On July 10, a KC-130 ferrying Marine Corps personnel and equipment from Marine Corps Air Station Cherry Point in North Carolina to Naval Air Facility El Centro in California exploded in mid-air over Mississippi, killing the 15 Marines — including six Marines from Marine Corps Forces, Special Operations Command — and one Navy corpsman on board. According to a Marine Corps public affairs officer, the incident marks the worst crash since a CH-53E Super Stallion crashed in Iraq in 2005, killing 30 Marines and one sailor.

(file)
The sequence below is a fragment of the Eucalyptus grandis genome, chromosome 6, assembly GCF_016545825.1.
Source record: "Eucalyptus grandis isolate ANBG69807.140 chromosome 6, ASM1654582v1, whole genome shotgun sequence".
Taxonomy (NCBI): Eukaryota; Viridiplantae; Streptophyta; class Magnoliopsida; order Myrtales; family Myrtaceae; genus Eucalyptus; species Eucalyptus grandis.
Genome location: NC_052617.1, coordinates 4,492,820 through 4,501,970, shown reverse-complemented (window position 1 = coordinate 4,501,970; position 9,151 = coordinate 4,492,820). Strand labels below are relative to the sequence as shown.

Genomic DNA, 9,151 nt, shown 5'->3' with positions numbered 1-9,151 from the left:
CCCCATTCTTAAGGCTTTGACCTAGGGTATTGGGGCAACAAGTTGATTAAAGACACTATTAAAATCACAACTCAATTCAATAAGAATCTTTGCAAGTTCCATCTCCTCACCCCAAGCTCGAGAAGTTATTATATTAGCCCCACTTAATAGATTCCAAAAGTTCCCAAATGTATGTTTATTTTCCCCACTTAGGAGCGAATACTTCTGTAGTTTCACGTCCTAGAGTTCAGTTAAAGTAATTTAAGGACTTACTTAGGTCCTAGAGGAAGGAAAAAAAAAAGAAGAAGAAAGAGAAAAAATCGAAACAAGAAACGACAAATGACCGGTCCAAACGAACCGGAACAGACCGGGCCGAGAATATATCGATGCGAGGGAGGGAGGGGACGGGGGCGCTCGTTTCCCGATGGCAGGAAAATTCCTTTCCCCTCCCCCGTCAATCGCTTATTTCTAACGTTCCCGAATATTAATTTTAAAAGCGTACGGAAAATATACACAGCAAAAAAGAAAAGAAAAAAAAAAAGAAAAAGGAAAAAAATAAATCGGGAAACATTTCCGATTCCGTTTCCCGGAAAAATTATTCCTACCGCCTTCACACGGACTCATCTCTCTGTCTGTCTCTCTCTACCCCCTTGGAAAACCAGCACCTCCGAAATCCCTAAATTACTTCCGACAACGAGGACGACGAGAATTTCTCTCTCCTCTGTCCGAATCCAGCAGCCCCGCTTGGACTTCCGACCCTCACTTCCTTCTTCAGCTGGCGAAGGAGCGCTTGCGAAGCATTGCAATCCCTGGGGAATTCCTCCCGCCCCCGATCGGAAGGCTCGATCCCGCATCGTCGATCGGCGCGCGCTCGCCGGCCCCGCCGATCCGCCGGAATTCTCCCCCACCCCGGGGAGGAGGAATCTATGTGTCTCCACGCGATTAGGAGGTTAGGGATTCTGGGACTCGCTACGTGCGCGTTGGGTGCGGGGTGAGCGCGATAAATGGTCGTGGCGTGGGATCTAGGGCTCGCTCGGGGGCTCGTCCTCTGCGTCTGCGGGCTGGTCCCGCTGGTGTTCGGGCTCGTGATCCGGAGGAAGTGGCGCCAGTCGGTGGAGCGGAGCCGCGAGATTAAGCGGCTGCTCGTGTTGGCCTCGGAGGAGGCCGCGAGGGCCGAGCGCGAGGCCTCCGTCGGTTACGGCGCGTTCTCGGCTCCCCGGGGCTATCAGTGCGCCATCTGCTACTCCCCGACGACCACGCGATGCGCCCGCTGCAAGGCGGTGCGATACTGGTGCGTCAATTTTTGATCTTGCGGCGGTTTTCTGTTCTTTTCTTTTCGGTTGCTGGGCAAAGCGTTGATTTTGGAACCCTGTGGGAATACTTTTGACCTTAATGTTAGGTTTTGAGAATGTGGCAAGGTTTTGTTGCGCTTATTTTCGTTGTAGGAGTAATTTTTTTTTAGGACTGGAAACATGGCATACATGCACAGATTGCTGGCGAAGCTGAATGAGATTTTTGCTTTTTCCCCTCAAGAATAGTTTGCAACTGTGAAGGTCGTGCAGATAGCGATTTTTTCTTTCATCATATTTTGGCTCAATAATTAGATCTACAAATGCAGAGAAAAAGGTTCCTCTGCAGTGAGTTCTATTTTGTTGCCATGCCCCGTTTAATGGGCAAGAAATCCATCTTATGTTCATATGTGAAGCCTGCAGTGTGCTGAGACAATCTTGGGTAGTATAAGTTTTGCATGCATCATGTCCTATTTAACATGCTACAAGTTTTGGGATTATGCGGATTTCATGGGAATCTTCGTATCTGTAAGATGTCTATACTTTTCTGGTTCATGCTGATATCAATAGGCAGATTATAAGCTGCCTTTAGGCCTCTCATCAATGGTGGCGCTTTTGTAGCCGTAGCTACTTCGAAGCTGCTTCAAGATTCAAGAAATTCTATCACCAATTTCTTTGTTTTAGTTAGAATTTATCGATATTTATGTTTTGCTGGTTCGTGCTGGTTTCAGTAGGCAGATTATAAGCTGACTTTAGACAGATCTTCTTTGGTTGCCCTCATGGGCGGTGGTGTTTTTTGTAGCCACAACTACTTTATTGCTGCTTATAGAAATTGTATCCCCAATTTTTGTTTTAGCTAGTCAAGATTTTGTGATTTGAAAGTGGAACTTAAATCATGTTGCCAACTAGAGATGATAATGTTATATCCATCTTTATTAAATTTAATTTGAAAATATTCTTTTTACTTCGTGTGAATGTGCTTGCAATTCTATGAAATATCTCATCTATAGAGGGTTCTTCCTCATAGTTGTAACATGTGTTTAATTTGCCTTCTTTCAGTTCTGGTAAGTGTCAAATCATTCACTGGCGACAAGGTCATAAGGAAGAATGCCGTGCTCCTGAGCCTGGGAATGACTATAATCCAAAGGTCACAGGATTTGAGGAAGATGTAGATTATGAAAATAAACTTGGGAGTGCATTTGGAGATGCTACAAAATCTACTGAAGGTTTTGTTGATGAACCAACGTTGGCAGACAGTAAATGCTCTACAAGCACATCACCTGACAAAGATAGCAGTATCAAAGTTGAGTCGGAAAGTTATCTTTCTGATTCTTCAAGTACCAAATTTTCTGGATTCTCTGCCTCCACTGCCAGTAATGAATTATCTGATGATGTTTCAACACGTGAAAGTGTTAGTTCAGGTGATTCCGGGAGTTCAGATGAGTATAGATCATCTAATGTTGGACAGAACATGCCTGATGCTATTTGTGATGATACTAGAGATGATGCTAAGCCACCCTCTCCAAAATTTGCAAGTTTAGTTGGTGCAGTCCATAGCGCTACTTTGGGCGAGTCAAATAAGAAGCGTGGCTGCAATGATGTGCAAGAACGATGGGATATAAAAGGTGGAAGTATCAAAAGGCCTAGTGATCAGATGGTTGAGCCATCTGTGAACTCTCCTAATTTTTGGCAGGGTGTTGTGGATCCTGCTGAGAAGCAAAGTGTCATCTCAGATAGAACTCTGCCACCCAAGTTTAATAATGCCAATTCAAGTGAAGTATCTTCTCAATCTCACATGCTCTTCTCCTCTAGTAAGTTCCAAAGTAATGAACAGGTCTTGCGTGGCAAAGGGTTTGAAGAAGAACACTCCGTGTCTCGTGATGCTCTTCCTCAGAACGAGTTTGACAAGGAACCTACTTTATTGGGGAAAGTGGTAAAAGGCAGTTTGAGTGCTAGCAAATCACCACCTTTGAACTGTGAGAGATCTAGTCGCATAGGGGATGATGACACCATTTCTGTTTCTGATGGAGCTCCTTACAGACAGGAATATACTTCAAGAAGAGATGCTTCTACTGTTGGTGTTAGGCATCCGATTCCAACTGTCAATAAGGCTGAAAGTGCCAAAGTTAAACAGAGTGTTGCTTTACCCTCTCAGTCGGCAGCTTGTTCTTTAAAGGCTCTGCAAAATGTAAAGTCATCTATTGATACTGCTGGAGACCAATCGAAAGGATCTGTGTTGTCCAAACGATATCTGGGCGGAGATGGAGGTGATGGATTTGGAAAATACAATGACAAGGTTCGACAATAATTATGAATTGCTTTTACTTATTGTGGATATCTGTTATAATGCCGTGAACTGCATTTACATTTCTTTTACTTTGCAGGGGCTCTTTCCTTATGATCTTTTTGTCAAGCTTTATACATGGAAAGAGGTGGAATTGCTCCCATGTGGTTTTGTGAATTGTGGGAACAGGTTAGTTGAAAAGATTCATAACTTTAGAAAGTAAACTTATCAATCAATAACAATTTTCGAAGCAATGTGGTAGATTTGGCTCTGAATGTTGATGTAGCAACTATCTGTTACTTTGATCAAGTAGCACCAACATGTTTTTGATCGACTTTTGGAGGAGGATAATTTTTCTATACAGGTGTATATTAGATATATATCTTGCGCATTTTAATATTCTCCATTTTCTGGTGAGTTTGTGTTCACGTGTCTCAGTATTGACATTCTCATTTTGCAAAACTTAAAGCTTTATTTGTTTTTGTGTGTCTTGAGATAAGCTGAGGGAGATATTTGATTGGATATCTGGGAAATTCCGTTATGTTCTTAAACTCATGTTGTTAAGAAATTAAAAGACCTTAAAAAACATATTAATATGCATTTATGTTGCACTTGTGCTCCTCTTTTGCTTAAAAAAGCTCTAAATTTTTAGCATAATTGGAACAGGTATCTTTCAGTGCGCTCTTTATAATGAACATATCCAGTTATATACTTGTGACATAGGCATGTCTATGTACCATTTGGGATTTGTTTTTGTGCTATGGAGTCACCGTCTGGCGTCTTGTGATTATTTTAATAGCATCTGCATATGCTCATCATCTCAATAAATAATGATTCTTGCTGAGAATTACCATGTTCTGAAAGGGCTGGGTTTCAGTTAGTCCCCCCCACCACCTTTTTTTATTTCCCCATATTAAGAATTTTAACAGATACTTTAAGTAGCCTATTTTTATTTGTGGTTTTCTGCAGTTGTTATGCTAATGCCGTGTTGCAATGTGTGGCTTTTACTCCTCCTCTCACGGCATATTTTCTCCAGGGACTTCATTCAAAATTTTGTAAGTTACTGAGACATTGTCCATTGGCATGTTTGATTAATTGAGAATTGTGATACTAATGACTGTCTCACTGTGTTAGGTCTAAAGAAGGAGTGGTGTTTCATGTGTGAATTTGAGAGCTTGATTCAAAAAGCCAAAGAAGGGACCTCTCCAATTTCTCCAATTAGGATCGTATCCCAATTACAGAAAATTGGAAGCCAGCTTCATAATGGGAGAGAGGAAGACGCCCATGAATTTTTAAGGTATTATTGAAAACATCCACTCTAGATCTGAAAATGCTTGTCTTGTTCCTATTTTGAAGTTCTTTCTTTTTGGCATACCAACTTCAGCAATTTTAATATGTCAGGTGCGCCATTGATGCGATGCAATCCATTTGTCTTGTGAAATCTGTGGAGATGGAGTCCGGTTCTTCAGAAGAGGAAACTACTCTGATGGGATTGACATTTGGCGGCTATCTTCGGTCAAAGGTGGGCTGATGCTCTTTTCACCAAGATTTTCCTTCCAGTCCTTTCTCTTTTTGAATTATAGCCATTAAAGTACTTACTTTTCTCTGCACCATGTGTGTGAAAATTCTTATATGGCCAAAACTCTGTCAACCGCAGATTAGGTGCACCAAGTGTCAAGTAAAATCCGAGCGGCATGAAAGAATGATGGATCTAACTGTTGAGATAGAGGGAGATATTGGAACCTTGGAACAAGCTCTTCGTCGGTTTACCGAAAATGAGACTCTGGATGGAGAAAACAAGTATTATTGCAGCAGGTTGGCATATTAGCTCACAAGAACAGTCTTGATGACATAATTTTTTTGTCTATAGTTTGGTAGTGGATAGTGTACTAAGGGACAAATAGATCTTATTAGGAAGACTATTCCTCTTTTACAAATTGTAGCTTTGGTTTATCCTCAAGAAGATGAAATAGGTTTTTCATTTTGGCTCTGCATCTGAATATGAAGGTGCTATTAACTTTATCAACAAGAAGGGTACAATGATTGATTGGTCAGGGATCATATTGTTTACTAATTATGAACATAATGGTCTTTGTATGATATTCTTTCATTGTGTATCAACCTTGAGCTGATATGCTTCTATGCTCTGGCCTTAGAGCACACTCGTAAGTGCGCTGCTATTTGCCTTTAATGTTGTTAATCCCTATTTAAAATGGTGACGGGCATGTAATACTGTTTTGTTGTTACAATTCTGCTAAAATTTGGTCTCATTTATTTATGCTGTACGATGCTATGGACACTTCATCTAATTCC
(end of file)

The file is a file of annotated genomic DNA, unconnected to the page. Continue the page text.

Navy photo by Mass Communication Specialist 2nd Class Siobhana R. McEwen
Since sequestration began in 2013, the reduced number of hours flown by pilots, crews trained, and aircraft maintained has created a major problem: a lack of flight readiness across all the services. While the effect of budget constraints was not at first apparent, a rise in-flight mishaps, decreases in pilot retention, and increases in the number of aircraft that simply can’t fly have made it clear to policymakers that U.S. air superiority is suffering.